culture of the 21st century. Each week will include a lecture on the context & culture of Black America for the given era, and then a discussion of the assigned texts. Learning to examine, explain, and understand the vibrant literary and cultural creations of Black America is the goal of this course.
Reading Responses: Each week during this seven-week class there will be both required and supplemental texts—I will provide access to all materials. Students are responsible for four Response Essays (500 to 1,000 words) based on the texts and the material from lectures. I will expect these essays to be an insightful analysis of our texts, written in clean, crisp, concise prose. Your grade will be based on your top three responses.
Class Participation: You will all be expected to attend each lecture, to thoroughly read each required text, and to actively participate in class discussions. For the first few weeks of class, this will be done in a “cyber” format because I’ll still be in the U.S.A. From that point forward, we will meet regularly at the university.
                                                    ASSIGNMENTS & SCORING
Reading Responses (3 x 25%) = 75%
Class Participation = 25%
Grades will be based on a ten-point scale:
5 = 100-90% 4 = 89-80% 3 = 79-70% 2 = 69-60% 1 = 59-0%
Assignments turned in late will be penalized 10%
COURSE SCHEDULE: (*denotes required text)
Week 1. Slavery & the American Civil War (starting Monday, April 22)
– *Folktales & Spirituals (early 1800s)
– Martin Delany. The Condition, Elevation, Emigration & Destiny of the
Colored People of the United States (selections) (1852)
– Frederick Douglass. My Bondage and My Freedom (selections) (1855)
– Harriet Jacobs. Incidents in the Life of a Slave Girl (selections) (1861)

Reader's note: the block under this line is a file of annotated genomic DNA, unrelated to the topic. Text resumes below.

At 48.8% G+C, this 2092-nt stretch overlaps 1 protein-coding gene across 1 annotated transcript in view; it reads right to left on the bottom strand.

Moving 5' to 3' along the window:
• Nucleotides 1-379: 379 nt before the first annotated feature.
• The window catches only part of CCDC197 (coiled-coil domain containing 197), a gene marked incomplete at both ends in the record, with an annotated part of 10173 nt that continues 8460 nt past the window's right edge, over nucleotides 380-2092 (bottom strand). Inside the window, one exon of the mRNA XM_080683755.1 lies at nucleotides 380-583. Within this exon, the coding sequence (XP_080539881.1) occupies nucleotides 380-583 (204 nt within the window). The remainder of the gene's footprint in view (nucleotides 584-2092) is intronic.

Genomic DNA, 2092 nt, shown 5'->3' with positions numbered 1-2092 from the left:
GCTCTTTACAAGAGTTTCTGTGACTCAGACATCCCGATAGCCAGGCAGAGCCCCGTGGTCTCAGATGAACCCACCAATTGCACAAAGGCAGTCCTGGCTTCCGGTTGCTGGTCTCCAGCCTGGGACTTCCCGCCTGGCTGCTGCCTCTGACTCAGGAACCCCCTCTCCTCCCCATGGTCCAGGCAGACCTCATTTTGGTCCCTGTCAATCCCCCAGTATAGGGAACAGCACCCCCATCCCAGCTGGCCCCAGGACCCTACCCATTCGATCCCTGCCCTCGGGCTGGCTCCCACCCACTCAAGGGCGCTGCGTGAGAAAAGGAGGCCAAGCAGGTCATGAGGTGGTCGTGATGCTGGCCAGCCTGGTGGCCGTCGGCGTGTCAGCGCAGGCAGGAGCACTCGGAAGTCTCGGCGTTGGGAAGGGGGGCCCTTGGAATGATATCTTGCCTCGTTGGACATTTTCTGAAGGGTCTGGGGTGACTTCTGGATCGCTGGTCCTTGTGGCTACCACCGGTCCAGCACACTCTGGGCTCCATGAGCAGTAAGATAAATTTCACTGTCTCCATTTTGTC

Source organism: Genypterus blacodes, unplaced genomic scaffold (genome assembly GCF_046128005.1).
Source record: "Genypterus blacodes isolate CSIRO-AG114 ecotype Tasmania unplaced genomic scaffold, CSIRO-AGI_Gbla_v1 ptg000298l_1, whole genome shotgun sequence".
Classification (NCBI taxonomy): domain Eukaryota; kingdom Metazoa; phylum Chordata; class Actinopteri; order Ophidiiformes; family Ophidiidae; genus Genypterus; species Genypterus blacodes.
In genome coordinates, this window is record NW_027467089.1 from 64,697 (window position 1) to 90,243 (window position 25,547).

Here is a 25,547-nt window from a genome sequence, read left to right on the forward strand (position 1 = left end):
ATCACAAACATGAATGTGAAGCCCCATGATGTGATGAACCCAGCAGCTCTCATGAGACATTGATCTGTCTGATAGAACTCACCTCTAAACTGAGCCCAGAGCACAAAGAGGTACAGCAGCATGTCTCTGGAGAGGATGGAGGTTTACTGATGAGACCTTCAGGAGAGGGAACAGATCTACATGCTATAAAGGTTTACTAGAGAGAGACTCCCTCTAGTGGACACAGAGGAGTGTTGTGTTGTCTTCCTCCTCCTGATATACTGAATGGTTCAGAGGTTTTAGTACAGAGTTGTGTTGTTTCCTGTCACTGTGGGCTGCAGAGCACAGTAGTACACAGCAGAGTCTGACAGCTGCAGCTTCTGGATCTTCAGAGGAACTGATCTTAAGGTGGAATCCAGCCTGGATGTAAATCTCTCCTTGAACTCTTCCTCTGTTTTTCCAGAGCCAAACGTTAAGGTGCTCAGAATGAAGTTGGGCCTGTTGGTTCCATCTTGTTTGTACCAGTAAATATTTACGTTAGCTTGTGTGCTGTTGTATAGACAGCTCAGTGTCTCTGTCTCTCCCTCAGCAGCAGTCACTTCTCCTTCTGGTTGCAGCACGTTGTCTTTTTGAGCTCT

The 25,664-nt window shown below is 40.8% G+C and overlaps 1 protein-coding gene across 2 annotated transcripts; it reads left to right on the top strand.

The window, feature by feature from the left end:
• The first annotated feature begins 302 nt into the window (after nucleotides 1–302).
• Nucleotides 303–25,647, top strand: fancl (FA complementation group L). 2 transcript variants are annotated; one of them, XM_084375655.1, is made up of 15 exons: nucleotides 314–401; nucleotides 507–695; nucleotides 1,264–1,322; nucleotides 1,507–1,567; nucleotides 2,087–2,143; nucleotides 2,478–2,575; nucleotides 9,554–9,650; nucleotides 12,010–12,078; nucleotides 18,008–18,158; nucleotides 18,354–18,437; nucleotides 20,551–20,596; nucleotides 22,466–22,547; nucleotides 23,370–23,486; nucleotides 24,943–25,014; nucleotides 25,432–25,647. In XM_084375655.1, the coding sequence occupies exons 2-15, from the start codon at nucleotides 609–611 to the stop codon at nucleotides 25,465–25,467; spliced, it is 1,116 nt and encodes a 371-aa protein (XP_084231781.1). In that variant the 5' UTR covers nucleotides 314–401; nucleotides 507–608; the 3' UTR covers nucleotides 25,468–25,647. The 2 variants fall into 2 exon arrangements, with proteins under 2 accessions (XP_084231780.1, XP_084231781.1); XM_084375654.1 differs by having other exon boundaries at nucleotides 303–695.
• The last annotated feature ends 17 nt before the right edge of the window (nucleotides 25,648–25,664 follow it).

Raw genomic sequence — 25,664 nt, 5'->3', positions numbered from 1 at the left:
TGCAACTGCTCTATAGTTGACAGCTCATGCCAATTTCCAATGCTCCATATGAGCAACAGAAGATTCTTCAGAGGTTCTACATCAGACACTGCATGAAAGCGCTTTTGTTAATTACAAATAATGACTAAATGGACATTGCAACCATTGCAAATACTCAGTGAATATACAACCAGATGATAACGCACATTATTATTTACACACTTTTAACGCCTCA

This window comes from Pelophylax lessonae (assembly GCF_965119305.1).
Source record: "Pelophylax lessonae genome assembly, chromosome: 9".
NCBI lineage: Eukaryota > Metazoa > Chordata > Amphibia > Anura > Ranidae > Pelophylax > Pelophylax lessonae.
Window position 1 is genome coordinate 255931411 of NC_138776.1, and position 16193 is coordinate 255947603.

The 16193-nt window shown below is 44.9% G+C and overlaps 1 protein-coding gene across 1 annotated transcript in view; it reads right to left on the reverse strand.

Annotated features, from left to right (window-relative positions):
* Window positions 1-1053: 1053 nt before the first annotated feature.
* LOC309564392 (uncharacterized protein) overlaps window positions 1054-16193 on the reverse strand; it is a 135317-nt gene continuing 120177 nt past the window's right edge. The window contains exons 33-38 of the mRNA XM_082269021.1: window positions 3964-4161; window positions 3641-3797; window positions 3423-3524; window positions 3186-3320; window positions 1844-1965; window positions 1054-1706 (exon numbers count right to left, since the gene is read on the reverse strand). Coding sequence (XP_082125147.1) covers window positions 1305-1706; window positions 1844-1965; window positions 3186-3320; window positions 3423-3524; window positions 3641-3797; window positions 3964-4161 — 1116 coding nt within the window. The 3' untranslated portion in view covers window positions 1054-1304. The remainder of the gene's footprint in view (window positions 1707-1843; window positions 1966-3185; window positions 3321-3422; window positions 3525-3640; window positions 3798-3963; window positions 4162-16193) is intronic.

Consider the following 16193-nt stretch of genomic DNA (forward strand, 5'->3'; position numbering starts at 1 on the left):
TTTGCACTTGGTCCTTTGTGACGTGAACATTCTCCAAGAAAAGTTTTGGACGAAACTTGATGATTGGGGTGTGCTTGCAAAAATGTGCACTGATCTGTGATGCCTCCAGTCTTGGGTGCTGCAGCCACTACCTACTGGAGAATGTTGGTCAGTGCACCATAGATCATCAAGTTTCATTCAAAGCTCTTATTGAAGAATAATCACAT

– *Sojourner Truth. “Ar’n’t I a Woman?” (1864)
Week 2. Reconstruction & the Rise & Fall of Black Rights (starting Monday, April 29)
– *Charles Chesnutt. “The Wife of His Youth” (1898)
– Booker T. Washington. “The Atlanta Exposition Address” (1895)
– W.E.B. Du Bois. The Souls of Black Folk (selections) (1903)
Week 3. Segregated America (starting Monday, May 6)
– *James Weldon Johnson. Autobiography of an Ex-Colored Man (1912)
Week 4. The Harlem Renaissance (starting Monday, May 13)
– *Langston Hughes. Poetry & Essays (1910-20s)
– *W.E.B. DuBois. “The Comet” (1920)
– Marcus Garvey. “The Negro’s Greatest Enemy” (1923)
– Paul Robeson in the Eugene O’Neill film. The Emperor Jones (1933)
– Ken Burns documentary. JAZZ vol. 2 (2001)
Week 5. The Civil Rights Era (starting Monday, May20)
– *Ralph Ellison. Invisible Man (selections) (1952)
– TV Episode. Amos ‘n’ Andy (1952)
– *Martin Luther King Jr. & Malcolm X. (selections) (1960s)
– James Baldwin documentary. I Am Not Your Negro (2016)
Week 6. All Funked Up: Hip Hop America (starting Monday, May 27)
– *Documentary on Blaxploitation. BaadAsssss Cinema (2002)
– Blaxploitation film. Shaft (1971)
– Early Hip Hop film. Wild Style (1983)
– *Spike Lee film. Do the Right Thing (1989)
– John Singleton film. Boyz n the Hood (1991)
– Spike Lee film. Bamboozled (2000)
Week 7. Black Lives Matter?!: Race in America Today (starting Monday, June 3)
– *Ta-Nehisi Coates. (selection of essays) (2010s)
– Malcolm Gladwell (selection of essay) (2010s)
– Ryan Coogler film. Fruitdale Station (2013)
– Barry Jenkins film. Moonlight (2016)